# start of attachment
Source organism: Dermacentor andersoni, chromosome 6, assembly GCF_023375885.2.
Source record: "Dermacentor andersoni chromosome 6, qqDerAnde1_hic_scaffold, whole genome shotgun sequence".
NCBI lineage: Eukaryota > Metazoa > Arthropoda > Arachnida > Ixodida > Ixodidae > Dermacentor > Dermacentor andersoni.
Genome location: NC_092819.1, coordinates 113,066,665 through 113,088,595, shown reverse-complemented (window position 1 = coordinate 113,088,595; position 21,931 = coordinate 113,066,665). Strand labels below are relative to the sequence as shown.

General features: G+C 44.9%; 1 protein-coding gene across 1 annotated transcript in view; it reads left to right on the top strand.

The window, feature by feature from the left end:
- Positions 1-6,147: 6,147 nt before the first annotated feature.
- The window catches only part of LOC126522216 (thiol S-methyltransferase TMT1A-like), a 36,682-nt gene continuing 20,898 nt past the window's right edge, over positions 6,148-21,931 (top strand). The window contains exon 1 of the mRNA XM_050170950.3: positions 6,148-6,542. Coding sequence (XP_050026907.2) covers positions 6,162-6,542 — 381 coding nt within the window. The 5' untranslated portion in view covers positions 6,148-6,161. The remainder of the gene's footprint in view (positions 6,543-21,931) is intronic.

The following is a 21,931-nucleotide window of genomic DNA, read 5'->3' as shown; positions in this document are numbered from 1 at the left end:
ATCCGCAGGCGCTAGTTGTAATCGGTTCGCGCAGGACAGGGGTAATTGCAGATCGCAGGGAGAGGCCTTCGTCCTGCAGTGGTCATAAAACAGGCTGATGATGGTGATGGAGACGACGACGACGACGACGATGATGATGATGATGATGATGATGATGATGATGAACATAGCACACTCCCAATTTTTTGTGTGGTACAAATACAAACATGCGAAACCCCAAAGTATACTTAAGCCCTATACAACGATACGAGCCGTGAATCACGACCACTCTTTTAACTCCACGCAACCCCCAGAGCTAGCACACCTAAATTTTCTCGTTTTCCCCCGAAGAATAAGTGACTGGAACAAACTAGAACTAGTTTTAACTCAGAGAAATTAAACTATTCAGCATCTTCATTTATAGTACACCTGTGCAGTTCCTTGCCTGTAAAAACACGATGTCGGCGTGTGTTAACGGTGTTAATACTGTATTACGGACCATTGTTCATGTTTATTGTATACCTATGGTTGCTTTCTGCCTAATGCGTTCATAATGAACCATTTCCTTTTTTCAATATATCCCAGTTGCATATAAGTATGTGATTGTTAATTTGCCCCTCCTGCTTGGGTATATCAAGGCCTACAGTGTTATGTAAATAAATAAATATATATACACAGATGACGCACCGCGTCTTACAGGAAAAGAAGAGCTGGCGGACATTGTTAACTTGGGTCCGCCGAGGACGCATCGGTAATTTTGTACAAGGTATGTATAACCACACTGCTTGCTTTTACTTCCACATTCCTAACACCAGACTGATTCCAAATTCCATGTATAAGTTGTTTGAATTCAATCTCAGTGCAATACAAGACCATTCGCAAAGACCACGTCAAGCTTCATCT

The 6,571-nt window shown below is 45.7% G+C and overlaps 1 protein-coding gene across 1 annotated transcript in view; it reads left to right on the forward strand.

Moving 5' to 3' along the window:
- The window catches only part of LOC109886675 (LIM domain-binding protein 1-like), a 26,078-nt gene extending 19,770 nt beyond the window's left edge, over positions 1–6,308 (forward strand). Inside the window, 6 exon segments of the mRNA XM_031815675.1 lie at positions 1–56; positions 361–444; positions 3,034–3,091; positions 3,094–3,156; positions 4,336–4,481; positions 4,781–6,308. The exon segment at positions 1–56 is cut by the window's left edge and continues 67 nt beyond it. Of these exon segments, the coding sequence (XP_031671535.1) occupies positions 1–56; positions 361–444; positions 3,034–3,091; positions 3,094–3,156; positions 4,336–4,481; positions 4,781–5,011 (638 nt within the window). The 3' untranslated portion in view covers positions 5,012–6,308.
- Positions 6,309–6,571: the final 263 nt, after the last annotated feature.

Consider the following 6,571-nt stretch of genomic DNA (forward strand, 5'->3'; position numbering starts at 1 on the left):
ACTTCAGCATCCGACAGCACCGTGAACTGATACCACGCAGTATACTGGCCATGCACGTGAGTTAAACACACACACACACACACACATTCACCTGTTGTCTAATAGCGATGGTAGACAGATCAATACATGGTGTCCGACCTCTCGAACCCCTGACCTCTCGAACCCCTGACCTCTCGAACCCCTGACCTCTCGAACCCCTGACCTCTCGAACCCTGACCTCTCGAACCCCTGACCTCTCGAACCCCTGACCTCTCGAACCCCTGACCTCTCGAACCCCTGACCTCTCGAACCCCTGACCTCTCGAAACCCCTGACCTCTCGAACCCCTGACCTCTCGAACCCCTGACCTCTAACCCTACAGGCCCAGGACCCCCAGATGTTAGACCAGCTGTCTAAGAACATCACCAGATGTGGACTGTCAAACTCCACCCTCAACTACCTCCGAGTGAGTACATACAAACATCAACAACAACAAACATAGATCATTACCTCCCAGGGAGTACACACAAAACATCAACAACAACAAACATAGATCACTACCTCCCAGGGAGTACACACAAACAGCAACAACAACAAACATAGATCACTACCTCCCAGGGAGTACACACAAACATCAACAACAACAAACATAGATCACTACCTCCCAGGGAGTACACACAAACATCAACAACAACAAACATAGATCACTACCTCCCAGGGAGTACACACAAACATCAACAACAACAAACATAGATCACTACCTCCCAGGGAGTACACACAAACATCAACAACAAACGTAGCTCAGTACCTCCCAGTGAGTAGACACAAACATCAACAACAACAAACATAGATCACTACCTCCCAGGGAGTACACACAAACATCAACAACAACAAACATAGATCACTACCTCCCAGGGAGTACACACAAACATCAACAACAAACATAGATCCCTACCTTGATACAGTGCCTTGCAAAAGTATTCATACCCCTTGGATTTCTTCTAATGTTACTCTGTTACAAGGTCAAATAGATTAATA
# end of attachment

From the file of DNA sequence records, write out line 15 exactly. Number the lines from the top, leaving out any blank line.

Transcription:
Consider the following 6,571-nt stretch of genomic DNA (forward strand, 5'->3'; position numbering starts at 1 on the left):